Reviewed by Kryten Syxx
Starring Susan Ward, Master P, Danny Trejo, Corey Large, Tom Sizemore, Charity Shea
Directed by Alan Pao
Distributed by The Weinstein Company
Confusion. Confusion is something a filmmaker should try to avoid when making a movie. There’s nothing wrong with having a complex plot, multi-layered characters or strange dialog, but none of that is Toxic‘s issue. Alan Pao has managed to make a movie that never bothers to explain anything to its audience, even in the slightest. Trying to explain the story of Toxic is like beating an illiterate person over the head with a chemistry book. Nothing is sinking in, and when it’s all done you’ve wound up with a big headache and complete emptiness. Not to mention a beat-up book.
Tom Sizemore plays a sleazy crime boss (Van Sant) with a live-in tarot card reading hussy. Why would he need someone like that on his payroll? Well, Van has a daughter whom he claims is cursed. Anyone she comes in contact with meets their demise relatively soon after introduction. So, he’s got his hot cohort around to let him know what’s going on, even though she does a shitty job of predicting the future or even present events for that matter.
Van Sant’s daughter, Lucille, has escaped from a mental institution. This leads the boss to send his two henchmen out to locate and kill her before she reaches daddy dearest. Needless to say, things don’t go according to plan. Hell, was there even a plan to start with? And what the hell is going on with this Lucille chick?
Why she was in the nuthouse? Wouldn‘t doctors find it a bit odd that this random girl showed up with no ID? Wouldn‘t they inquire about her identity? On top of that … what about her curse?! This seems to be a real big deal according to the dialog, yet no one gives a straight answer to anything! Why the audience should give a fuck … also unknown. Don’t expect to get any answers, as Alan Pao keeps shifting focus on his cast of around ten other characters who never really matter, thus neglecting to actually tell a story that makes sense.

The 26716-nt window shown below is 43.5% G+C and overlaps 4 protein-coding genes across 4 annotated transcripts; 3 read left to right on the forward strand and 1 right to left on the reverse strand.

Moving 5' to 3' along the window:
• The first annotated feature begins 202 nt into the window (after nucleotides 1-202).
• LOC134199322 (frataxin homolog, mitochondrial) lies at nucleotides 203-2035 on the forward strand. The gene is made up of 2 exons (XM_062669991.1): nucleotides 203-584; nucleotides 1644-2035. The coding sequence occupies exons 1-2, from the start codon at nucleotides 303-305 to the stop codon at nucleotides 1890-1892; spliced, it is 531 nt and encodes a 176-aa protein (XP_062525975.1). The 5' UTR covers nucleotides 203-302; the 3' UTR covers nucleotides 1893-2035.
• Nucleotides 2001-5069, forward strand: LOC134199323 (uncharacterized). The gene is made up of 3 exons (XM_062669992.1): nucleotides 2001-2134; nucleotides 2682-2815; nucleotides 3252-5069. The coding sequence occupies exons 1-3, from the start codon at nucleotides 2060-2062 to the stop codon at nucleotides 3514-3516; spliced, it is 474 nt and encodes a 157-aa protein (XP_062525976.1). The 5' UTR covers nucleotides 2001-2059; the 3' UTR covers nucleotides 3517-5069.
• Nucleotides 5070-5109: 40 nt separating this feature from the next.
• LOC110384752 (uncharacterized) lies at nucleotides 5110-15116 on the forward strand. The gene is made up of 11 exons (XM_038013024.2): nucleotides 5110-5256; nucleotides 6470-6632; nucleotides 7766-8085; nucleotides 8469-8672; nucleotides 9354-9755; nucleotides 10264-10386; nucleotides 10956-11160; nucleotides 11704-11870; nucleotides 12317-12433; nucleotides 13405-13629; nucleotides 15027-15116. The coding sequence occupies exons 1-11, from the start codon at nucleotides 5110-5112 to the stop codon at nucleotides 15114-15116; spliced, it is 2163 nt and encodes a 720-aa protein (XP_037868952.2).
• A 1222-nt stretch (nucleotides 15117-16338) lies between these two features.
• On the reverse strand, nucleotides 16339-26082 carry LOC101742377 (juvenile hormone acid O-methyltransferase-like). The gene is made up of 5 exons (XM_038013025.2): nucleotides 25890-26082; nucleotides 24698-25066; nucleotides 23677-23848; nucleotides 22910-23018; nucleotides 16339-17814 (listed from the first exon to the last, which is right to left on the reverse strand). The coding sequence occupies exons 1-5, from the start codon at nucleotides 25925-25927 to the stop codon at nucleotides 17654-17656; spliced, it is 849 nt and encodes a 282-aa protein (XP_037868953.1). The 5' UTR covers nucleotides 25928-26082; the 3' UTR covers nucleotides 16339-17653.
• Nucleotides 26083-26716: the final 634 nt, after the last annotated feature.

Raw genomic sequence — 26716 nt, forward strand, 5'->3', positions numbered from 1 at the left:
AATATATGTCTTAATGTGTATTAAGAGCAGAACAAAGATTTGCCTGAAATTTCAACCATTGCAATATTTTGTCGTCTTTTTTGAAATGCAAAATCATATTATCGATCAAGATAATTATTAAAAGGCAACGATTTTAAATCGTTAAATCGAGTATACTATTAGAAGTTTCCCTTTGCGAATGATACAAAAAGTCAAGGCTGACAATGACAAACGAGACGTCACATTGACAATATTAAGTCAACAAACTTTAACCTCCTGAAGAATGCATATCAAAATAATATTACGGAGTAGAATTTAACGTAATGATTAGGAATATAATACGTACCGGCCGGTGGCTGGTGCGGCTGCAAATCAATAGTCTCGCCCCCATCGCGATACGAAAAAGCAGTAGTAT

First up on the useless list is Master P. playing a slow talking pimp. He serves no purpose here except for getting accidentally killed via shotgun blast thanks to his incompetent girlfriend (Cabin Fever’s Cerina Vincent). That may not be fair to label him useless, since he does bring the homeless Lucille in and makes her a whore. What a great guy! Oh, this also makes one of his distraught hookers kill herself; what was her name? Doesn’t matter.
Lucille, who should have been the main character based on all the drama she’s causing, takes a back seat through a majority of the film. Again, what is she cursed with? Everyone she comes into contact with dies from just being involved with a violent crime ring, how is that a supernatural curse? At the ass end of the film we learned SPOILERS that she can swap bodies with dead peopleEND SPOILERS. But … why?
Sid, labeled as the “complicated” one during the opening of the film, is really the central character with an arc so ill informed to the audience that it is easy to forget him when he is later reintroduced to the viewer half way through the movie. Through Sid we finally find out what is so sinister about Lucille, a plot twist that is sure to leave many asking “What the blue balls was this all about?”
The only bit of real entertainment comes from Danny Trejo. He plays the part of Sid’s thug sidekick, sent to find Lucille, but ends up with more than he bargained for during a kitchen shootout with Master P’s gang. Danny is given all the best lines, especially one about his gun being turned into soup. Sadly, he’s offed just like everyone else and our list of characters to care about grows really short.
Toxic is shot like the deformed offspring of Feast and Crank, but sans the talent behind the camera. Jump shots and special effects reign supreme here, but never any anything aside form the occasional, “Heh, that kinda looked cool, but I still don’t know what is going on.“ Another great idea was to include sexless sex, strippers who don’t really strip and randomly inserting supernatural elements into a story that could have been told without them. It’s like Michael Bay fucked a Stephen King novel!
So, what about special features? None! Guess Mr. Pao didn’t want to explain everything to the audience. In a way, I thank him, since this gets the DVD away from me much quicker. Thanks Mr. Pao!
2 1/2 out of 5
0 out of 5